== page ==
Well it turns out that my oldest is not any less of a packrat than the middle kid. He’s just REALLY good at masking it. He had some VERY cleverly disguised compost piles going on in there. But, after a long day of hauling junk out, a trip to Lowe’s, several swear words and one Phillips head screwdriver later. The boy has a clean room and a new headquarters for his business endeavors.
All on my own, I put together those shelves, popped a wood top on, and called it a desk. It is now home to his sewing machine, drawing supplies, and HALLELUJAH, not much else! The peg board is for his necklace making stuff. To the side is a new (old) shelf for his growing Pez collection. He is thrilled with his space. And I still have miles to go before I sleep, and miles to go before I sleep.
As for eating, I crossed the Rubicon today. Well, at least I have fallen in and am now wading slowly across.
Today was my first day without Diet Coke. I bloody well thought I might die a couple of times, but I am yet taking in breath.
I have an 8 a day or so habit, but I ran out today, and I didn’t buy more, though I circled the Wal-Mart parking lot several times, thinking on it. See I promised myself that we would eat up what we had still , but that anything new to be bought and brought in would be given careful thought: Is it healthy, is it locally grown/made/raised, and if not, will it add to our lives enough to make an exception?
Turns out there are no Diet Coke farms in our area.
But, praise God, there is always Blue Bell Ice Cream. (and before you say it, I am not yet ready to consider that their vanilla might not grow in Central Texas… la la la la la, I’m not listening to you!)
So why, you ask, why would a person of comfortable means, who lives in a country when she can eat what she wants, when she wants it, choose to deprive herself?
1)Read Barbara Kingsolver’s book, “Animal, Vegetable, Miracle.” It’s fascinating, chock full of information, and her characteristic, thoughtful, beautiful style.
2) Well, it’s just that. We are far too willing to take what we want, when we want it. We feel entitled. And I kind of think that mentality bleeds right off the dinner table and into so many other areas of life.
Isn’t it possible that if you only see those happy little blueberry orbs bobbing in your cereal for a limited time, they taste all the sweeter? Isn’t it true that if you’ve been craving a good homegrown, sun-ripened, REAL tomato since January, the first on your plate in June is just about heaven? Well then consider that a person who grasps this idea fully, that things are best in their season, and therefore precious and limited, might understand that really there is a time for EVERY purpose under heaven. (Go on, sing, get it over with.)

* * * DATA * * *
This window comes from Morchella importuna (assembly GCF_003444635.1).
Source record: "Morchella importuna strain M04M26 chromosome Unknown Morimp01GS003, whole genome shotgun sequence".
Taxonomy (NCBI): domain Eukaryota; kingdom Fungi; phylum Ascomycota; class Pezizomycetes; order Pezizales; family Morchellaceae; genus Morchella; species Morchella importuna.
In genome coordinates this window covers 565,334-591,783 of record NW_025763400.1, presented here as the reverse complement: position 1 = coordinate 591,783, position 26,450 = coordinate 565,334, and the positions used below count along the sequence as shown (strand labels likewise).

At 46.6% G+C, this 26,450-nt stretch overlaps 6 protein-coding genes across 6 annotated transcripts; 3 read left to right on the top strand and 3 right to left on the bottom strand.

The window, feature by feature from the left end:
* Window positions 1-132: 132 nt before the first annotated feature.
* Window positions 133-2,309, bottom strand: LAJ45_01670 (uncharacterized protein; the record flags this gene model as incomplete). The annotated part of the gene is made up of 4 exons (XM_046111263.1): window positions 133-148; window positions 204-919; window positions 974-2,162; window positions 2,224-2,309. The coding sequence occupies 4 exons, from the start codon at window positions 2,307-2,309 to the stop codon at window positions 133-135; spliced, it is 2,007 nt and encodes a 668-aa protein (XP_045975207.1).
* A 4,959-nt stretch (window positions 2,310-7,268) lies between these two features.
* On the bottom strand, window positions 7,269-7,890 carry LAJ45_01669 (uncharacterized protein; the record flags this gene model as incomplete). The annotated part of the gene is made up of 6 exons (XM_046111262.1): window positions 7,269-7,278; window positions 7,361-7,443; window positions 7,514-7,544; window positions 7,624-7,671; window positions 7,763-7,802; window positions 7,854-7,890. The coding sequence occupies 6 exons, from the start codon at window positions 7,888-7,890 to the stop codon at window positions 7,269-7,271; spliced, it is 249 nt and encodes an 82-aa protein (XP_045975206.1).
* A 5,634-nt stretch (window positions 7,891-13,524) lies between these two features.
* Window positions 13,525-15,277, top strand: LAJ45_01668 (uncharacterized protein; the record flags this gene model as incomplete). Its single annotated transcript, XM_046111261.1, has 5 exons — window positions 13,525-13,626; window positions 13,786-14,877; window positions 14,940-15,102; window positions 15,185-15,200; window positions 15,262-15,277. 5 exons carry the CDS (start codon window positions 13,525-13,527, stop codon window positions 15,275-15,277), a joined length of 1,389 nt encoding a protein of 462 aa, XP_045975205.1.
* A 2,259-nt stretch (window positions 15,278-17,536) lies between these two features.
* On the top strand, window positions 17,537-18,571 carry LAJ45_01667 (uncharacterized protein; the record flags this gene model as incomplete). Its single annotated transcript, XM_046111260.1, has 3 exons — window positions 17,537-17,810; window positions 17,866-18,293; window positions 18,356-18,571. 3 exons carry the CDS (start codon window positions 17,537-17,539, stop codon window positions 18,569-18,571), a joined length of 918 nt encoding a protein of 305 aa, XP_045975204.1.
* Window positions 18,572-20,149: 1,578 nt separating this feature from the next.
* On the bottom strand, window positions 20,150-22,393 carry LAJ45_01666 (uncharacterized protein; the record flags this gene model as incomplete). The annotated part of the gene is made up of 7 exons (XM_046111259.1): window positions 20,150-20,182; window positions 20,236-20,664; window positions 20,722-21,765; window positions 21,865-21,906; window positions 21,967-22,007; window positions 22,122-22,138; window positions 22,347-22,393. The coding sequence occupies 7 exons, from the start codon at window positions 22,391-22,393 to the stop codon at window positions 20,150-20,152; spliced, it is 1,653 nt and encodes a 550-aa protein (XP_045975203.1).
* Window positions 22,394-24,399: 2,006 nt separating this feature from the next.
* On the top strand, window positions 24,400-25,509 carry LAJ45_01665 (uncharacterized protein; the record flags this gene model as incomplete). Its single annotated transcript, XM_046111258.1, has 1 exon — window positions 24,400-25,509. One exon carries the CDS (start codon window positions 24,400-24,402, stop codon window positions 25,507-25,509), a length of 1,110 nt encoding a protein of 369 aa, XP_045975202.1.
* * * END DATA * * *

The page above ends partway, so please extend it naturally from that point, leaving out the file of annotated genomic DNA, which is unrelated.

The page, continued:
Just maybe, a kid who grows up eating this way, appreciating on a visceral level that there is a best time for things, might be more likely to understand that, ahem, romantic relations, are best in a certain season of life too, and that to rush it, risks taking the sweetness away. Or maybe a kid who has learned the art of waiting for something special will grow up to be the kind of person who understands it is better to save up for a thing you want than it is to jump the gun and buy it on credit.
Or, he might just go nuts with new freedom when he reaches college and instead of going to keggers overdose on out of season produce at the local grocery. I can live with that.
There’s lots more reasons I’m going to give this local thing a go, but I’m so stinking tired in my caffeine deprived state that I am going to drop where I stand.
So, until later, I leave you with visions of sugerplums, er, tomatoes, fresh from Grandmother’s garden. We added some basil from our own garden, whipped up some homemade crust, and had pizza of the most delicious kind.
Mmmmm if yer gonna go local, this is the BEST time of year for it!